Mastercard Masterclass: Priceless Lessons in Digital Transformation 

On Thursday I attended Digital Transformation Week and I heard from Tom Harris SVP, Digital Transformation Lead at Mastercard. Mastercard recently used their connection to 2,000 product owners and leaders to gather data into what success means for digital transformation. His insights on digital transformation were really interesting, some might say priceless😉, so in this blog I discuss what I learnt and how you can apply it.

With 75% of digital transformations failing, Mastercard asked why do you think digital transformations fail. The responses highlighted three indicators:

  1. Not prioritising effectively
  2. Not making decisions effectively
  3. A lack of transparency

66% of the leaders surveyed thought they understood the problems influencing success, however only 33% of those managing the products agreed. Tom called this the empathy gap and explained that if you don’t know what the problem is, how can you help to solve it?

# Digital Transformation Tip 1: Define what you are trying to achieve.

Tom’s advice was to define target outcomes that relevant to both individuals, which drives behaviour and the organisation, which drives the culture. He reminded us that culture is built from the bottom up, through action and consequence, not from the top down. At Nine Feet Tall we echo this. We ask, and help shape an understanding of targeted shift in culture as well as the vision for change.

# Digital Transformation Tip 2: Ask how will technology enable people.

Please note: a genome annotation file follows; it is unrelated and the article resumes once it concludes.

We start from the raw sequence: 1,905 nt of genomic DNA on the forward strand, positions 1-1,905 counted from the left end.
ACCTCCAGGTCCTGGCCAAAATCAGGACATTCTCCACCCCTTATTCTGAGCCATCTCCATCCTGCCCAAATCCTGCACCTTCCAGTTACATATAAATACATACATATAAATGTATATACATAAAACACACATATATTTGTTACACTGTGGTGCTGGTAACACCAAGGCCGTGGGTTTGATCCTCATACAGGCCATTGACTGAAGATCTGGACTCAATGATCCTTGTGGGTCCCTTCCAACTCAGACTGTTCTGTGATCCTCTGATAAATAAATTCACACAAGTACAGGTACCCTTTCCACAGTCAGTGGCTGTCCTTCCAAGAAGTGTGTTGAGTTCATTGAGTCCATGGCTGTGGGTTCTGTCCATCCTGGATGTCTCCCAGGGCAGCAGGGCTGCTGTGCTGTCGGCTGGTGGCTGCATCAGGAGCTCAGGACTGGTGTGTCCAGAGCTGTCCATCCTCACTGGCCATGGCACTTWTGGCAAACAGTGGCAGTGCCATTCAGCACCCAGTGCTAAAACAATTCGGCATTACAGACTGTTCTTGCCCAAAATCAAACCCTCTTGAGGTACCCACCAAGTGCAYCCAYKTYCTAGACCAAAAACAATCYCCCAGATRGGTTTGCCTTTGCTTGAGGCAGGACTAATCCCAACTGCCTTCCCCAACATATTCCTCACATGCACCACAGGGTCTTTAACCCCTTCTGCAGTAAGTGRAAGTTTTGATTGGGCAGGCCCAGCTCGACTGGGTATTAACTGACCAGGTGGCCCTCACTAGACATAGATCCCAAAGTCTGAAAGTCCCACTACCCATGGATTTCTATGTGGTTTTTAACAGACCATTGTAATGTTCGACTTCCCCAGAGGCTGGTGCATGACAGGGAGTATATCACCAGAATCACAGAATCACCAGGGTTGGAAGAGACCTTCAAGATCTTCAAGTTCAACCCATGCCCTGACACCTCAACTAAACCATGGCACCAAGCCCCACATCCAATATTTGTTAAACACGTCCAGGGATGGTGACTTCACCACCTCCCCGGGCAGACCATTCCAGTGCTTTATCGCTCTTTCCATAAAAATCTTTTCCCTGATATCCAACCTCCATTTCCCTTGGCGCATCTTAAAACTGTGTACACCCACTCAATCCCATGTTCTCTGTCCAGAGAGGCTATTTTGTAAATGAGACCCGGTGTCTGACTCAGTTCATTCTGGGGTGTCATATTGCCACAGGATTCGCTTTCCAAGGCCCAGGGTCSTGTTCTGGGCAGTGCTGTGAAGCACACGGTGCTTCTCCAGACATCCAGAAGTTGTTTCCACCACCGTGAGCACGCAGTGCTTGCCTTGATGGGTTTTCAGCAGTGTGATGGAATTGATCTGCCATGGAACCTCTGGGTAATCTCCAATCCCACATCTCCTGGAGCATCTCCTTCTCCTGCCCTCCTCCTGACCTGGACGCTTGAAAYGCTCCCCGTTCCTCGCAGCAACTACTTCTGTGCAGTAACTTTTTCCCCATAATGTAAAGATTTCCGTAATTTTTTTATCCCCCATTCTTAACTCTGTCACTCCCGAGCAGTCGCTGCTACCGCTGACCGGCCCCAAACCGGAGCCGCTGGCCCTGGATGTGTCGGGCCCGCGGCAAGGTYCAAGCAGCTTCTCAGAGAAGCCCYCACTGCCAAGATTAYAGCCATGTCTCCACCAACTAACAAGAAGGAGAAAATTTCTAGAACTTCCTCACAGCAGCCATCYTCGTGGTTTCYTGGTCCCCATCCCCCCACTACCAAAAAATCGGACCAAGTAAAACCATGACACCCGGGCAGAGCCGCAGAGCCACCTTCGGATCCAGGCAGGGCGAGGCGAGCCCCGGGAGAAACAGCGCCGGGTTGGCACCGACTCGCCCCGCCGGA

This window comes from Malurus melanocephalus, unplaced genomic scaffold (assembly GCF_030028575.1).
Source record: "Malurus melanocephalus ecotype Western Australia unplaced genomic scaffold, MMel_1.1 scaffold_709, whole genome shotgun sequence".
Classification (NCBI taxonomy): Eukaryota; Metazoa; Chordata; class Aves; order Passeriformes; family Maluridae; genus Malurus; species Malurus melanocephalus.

Tom advised to focus on efficiency and creating value. He explained how at Mastercard, data driven incremental changes that address known pain points have been the best way for them to make impact at speed. He recommended understanding your boundaries, starting small, experimenting but then scaling quickly.

When we at Nine Feet Tall support clients, at the beginning of an engagement we ask for lots of data and information. Understanding the extent to which the implementation will change the ways of working for users, often through a change impact assessment, enables prioritisation of those features, and as such communication, that improve users experiences.

# Digital Transformation Tip 3: Always ask, “do you need help?”

Tom encouraged use of external parties to help “speak truth to power”, advocating for voices who may not otherwise be heard. Another way external support may be beneficial is in coaching to remove the good news culture. Tom called this a muscle that leadership often need help building.

# Digital Transformation Tip 4: Change is positive, uncertainty isn’t.

Alongside removing the good news culture, Tom explained the power of setting expectations at both an individual and organisational or leadership level, “Pivoting is not failure… progress is not linear”. Through empathy (listening and seeking to understand,) compassion (empathy with action,) and outcomes (measurement and objectivity,) digital transformation through behaviour change is possible. He quipped that if behaviour change was easy, however, the multi-billion pound marketing industry wouldn’t exist.

# Digital Transformation Tip 5: Culture + consequence + commitment = change. 

Mastercard have been progressively moving from a “what” to a “what and how” culture to recognise that this equitable focus on values and behaviours will deliver the results. Consequences don’t have to be severe, but without managing resistance change won’t happen, “if you don’t have all your people on the journey you won’t get to the destination.” To address the common barriers to change, Mastercard have made time and space. At Mastercard change initiatives are funded, progress has metrics and is reported on and all initiatives need a roadmap (addressing the need for strategic alignment and clarity in the ongoing benefits.)

I found so many synergies between Tom’s talk and our approach to digital transformation at Nine Feet Tall. If you’d like more information on how to succeed in your digital transformation journey, get in touch with us today. 

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